The four corners being laid the intervening spaces are filled in course by course, lines being held in the joints as shown in Fig. 7 as a guide to keeping the courses level and plumb.  The simplest way of finishing off is to draw the trowel along the joint to cut off all surplus mortar.  As the trowel in drawn along with its edge level with the upper edge of the joint it will depress the mortar slightly at this point and make it flush with the bottom edge.  At the same time it will leave a smooth finish.  Beginners may find it easier to use a putty knife.  If there is any surplus mortar on the face of the brickwork it can be washed off with clean water and a brush after a couple of hours.  Do not use dirty water which has had cement in it.  It will discolour the brickwork.

CUTTING BRICKS.  When a brick has to be cut the professional strikes it all round with the trowel and then knocks off the surplus.  Beginners are advised to use a bricklayer's bolster as shown in Fig. 7 C.  A light blow is given on each side to mark it.  The brick is then placed on a firm surface and the bolster tapped smartly.
Fig. 7. Corners built up and lines stretched.
REPOINTING.  This is often needed in old brickwork.  The operation is fairly simple, but certain precautions must be taken if the result is to be successful.  The first job is to rake out the old joints to give the mortar a reasonable depth as in Fig. 8.  The professional uses a special form of pick pointed at one side and having a chisel edge at the other.  If this is not available a narrow cold chisel and hammer will have to be used.  The depth should be from 0.5 in. to 0.75 in., and when the edges of the bricks have crumbled and the old mortar is weak it is advisable to cut in to 1 in.  All loose particles, dust and so on are then brushed away.  A wire brush is handy for this.

Just before starting the pointing damp all the raked-out seams thoroughly.  Have a can of water and an old brush, and go over the whole.  In hot weather it will probably be necessary to go over the work a second time.  Unless this is done the dry brickwork will absorb the moisture from the mortar and cause the latter to drop out.  Whilst speaking of weather, never attempt re-pointing during frost.  The new mortar will only drop out.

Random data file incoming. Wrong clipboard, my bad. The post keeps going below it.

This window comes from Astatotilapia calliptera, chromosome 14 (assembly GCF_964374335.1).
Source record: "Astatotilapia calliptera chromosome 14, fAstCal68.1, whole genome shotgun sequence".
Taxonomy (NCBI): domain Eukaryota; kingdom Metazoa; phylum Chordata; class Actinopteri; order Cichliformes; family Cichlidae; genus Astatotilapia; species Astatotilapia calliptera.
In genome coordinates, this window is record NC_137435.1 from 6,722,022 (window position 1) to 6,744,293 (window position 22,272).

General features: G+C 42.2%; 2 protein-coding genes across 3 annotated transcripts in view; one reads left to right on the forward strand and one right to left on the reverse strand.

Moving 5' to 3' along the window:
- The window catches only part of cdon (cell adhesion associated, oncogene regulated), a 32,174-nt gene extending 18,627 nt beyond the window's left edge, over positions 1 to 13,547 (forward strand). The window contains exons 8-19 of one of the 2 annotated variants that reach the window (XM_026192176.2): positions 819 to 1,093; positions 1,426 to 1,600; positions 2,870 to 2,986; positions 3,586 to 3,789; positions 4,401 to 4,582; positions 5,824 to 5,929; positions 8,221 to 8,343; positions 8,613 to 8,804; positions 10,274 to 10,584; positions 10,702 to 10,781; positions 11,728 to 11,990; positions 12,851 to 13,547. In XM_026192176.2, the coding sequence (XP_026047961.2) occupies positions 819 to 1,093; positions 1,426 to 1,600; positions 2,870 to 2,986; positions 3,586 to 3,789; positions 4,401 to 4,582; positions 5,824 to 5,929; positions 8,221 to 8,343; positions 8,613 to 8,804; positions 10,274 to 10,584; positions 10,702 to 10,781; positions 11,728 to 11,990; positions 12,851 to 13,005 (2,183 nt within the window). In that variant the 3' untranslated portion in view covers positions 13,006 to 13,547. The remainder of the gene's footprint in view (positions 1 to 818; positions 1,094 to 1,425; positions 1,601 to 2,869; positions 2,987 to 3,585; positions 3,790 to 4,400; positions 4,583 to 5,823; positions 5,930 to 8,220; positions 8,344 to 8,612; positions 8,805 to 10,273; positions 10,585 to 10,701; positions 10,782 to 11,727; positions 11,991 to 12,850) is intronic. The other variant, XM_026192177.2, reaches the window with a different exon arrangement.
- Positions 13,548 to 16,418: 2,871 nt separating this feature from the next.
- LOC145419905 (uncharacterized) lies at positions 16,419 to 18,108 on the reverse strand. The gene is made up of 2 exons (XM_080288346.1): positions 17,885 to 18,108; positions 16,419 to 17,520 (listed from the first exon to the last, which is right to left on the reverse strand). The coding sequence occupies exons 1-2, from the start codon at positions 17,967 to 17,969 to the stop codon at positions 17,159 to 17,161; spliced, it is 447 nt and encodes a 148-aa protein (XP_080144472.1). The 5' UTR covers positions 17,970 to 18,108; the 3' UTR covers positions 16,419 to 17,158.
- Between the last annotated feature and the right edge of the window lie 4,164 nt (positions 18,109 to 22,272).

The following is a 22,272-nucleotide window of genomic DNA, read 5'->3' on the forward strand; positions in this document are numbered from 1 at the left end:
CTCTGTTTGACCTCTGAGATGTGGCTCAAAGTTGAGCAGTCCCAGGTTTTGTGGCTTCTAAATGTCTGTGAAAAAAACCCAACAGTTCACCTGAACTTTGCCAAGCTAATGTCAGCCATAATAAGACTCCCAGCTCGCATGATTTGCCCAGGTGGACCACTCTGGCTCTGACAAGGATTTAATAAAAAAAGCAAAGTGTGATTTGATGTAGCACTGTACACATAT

The mortar can be equal quantities of cement and sand, though many prefer a mixture of 1 part cement, 2 parts non-hydraulic lime hydrate, and 9 parts sand.  The former makes a stronger mortar, but it may be too strong for the brickwork causing the latter to crumble at the edges.  The cement-lime mortar is more easily worked with the trowel.  It should be well pressed in and finished smooth in accordance with the rest of the brickwork.  A common finish is known as weathered pointing, and is shown in Fig. 9.   The trowel is drawn along the seam at an angle as at B so that the mortar is pressed slightly in at the top.  This will cause an uneven edge to appear at the bottom owing to the mortar being pressed out.  This is trimmed with a knife and straight-edge as at C.  
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An old table knife ground at an angle can be used.  Generally the unwanted mortar drops away; otherwise it is easily flicked off with the knife.  The mortar is best held on what is known as a hawk (see Fig. 11, B).  Do not make up more mortar at a time than you can deal with in half an hour of working, and turn it over frequently.

When the seam has to be hollow-recessed as in Fig. 10 it can be finished by drawing a piece of rounded hardwood along as in Fig. 11, A.  Here again any pressed out mortar should be removed before it hardens.  As a rule the straight-edge is not necessary, the knife alone being used.